A corneal transplant is a surgical procedure done in order to replace disc-shaped segment of an unhealthy cornea with a similarly shaped piece of healthy donor cornea. This surgery is also called as keratoplasty or corneal graft.
Did You Know that when someone says “eye donation”, whole eye is not transplanted to the recipient, only corneal tissue is recovered from the donor for transplantation.
Cornea Donation Time frame
Eye banks can determine their own time frame but typically, the tissue may be recovered for up to 8-12 hours if the body is kept cool. Eye banks will store the tissue in special solution before 24 hours for preservation. This preserved tissues can be used within seven days for transplant.
Things To Know About Cornea Donation
One cornea donor can restore sight to 2 people.
Only corneas, not eyes, can be transplanted.
95% of all corneal transplants have successfully restored the vision
More than 44,000 corneal transplants done every year, making it the second-most common transplant after blood donation
Almost everyone is eligible to donate their corneas irrespective of health conditions, age and blood type. In fact, age and blood type are unimportant in determining cornea donor suitability. Similarly, eye colour of the donor as well as quality of eyesight are not important factor to be considered during donation.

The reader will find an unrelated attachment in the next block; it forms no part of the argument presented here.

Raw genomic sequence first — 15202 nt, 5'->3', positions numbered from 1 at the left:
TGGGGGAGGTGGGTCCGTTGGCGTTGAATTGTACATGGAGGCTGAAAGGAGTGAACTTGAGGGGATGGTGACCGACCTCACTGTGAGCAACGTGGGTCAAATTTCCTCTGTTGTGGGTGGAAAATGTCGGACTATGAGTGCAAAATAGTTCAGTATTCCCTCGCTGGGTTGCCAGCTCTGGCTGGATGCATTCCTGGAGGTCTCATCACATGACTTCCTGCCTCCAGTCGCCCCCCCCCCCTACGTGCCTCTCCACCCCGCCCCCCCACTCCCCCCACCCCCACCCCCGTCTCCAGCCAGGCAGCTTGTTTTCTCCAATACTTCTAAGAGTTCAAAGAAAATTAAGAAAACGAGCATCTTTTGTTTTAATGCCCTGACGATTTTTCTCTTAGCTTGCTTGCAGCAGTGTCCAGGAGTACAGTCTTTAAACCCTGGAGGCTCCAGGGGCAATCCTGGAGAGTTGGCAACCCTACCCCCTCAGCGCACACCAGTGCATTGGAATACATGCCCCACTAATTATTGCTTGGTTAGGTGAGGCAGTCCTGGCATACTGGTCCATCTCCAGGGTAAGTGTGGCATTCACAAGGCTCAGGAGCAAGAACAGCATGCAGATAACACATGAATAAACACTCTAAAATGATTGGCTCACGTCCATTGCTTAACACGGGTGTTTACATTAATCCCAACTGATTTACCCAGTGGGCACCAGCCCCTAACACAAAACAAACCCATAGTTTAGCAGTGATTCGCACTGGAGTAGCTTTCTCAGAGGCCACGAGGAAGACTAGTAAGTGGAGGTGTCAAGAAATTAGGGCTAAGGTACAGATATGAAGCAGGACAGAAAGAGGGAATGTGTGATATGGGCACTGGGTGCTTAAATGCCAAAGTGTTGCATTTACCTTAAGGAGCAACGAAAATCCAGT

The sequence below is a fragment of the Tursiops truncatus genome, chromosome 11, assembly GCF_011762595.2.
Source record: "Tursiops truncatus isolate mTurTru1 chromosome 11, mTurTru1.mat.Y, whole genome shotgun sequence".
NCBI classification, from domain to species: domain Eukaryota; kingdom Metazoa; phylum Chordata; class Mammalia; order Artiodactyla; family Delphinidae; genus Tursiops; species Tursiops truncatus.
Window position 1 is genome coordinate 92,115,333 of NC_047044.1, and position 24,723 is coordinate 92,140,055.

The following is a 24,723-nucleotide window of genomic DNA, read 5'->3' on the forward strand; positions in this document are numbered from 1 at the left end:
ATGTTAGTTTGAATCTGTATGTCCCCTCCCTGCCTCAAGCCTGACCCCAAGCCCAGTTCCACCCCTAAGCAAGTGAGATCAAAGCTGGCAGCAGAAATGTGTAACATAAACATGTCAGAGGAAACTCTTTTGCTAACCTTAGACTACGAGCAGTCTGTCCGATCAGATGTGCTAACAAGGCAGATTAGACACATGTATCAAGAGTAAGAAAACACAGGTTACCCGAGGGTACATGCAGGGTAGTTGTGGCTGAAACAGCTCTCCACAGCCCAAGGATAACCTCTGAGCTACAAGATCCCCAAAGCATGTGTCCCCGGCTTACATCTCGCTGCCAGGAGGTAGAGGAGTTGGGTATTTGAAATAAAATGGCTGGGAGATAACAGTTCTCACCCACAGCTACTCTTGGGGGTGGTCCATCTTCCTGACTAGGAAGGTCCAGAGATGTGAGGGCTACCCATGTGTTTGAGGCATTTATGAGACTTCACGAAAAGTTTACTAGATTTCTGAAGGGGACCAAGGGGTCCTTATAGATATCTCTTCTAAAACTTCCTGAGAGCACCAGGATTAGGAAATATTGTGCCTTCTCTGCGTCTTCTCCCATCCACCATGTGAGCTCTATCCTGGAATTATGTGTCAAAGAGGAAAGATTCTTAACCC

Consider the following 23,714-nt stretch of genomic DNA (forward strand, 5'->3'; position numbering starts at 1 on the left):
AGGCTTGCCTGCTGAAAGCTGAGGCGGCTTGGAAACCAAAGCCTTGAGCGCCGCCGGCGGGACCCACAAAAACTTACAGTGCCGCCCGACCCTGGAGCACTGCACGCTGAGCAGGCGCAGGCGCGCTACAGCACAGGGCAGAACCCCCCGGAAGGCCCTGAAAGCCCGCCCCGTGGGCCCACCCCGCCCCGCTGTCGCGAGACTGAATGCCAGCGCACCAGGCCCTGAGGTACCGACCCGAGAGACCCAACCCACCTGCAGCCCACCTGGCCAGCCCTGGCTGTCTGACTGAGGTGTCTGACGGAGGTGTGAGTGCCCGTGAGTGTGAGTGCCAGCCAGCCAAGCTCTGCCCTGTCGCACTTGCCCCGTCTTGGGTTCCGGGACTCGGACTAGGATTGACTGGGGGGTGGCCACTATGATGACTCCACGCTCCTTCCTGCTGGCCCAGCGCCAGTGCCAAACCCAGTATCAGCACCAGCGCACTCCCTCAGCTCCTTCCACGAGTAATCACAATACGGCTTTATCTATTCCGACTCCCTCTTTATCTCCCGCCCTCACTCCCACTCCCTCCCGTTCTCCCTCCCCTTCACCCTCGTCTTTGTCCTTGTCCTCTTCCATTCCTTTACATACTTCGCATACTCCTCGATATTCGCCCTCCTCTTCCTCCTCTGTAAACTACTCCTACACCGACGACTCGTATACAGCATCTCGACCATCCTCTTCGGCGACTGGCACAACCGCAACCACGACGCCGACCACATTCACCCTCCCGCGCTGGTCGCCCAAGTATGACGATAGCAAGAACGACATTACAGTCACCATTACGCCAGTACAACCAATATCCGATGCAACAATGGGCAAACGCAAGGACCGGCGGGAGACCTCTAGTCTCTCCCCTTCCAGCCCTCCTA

However, people with severe infections, transmissible diseases such as HIV and hepatitis, cannot donate their corneas. If there is any previous eye surgery or eye disease in the donor, they will be assessed during the time of donation before the transplant is made.
Retrieval of the cornea should be performed within hours of death. Nearest eye bank should be notified on the death of the donor who meets preliminary criteria for cornea donation.
If a donor cornea is unsuitable for transplant, eyes may be used for research and training, when consent is given for that purpose.